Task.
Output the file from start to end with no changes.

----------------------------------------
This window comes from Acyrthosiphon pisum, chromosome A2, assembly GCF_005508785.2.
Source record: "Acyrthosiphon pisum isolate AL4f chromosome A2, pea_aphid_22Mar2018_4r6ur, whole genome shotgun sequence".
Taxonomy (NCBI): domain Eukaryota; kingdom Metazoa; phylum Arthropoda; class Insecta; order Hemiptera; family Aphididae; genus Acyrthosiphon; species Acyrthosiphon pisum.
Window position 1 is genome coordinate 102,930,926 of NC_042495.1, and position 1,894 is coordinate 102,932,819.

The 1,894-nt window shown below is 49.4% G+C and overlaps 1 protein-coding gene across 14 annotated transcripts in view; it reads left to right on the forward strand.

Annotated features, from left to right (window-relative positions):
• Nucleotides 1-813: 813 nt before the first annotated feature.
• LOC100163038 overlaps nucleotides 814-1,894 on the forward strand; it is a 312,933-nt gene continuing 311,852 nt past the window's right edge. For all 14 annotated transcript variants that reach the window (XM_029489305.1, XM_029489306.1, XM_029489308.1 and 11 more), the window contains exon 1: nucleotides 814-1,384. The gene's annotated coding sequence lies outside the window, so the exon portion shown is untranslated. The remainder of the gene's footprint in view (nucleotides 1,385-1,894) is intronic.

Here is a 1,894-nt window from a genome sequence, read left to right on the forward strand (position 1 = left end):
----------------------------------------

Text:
This window comes from Acyrthosiphon pisum, chromosome A2, assembly GCF_005508785.2.
Source record: "Acyrthosiphon pisum isolate AL4f chromosome A2, pea_aphid_22Mar2018_4r6ur, whole genome shotgun sequence".
Taxonomy (NCBI): domain Eukaryota; kingdom Metazoa; phylum Arthropoda; class Insecta; order Hemiptera; family Aphididae; genus Acyrthosiphon; species Acyrthosiphon pisum.
Window position 1 is genome coordinate 102,930,926 of NC_042495.1, and position 1,894 is coordinate 102,932,819.

The 1,894-nt window shown below is 49.4% G+C and overlaps 1 protein-coding gene across 14 annotated transcripts in view; it reads left to right on the forward strand.

Annotated features, from left to right (window-relative positions):
• Nucleotides 1-813: 813 nt before the first annotated feature.
• LOC100163038 overlaps nucleotides 814-1,894 on the forward strand; it is a 312,933-nt gene continuing 311,852 nt past the window's right edge. For all 14 annotated transcript variants that reach the window (XM_029489305.1, XM_029489306.1, XM_029489308.1 and 11 more), the window contains exon 1: nucleotides 814-1,384. The gene's annotated coding sequence lies outside the window, so the exon portion shown is untranslated. The remainder of the gene's footprint in view (nucleotides 1,385-1,894) is intronic.

Here is a 1,894-nt window from a genome sequence, read left to right on the forward strand (position 1 = left end):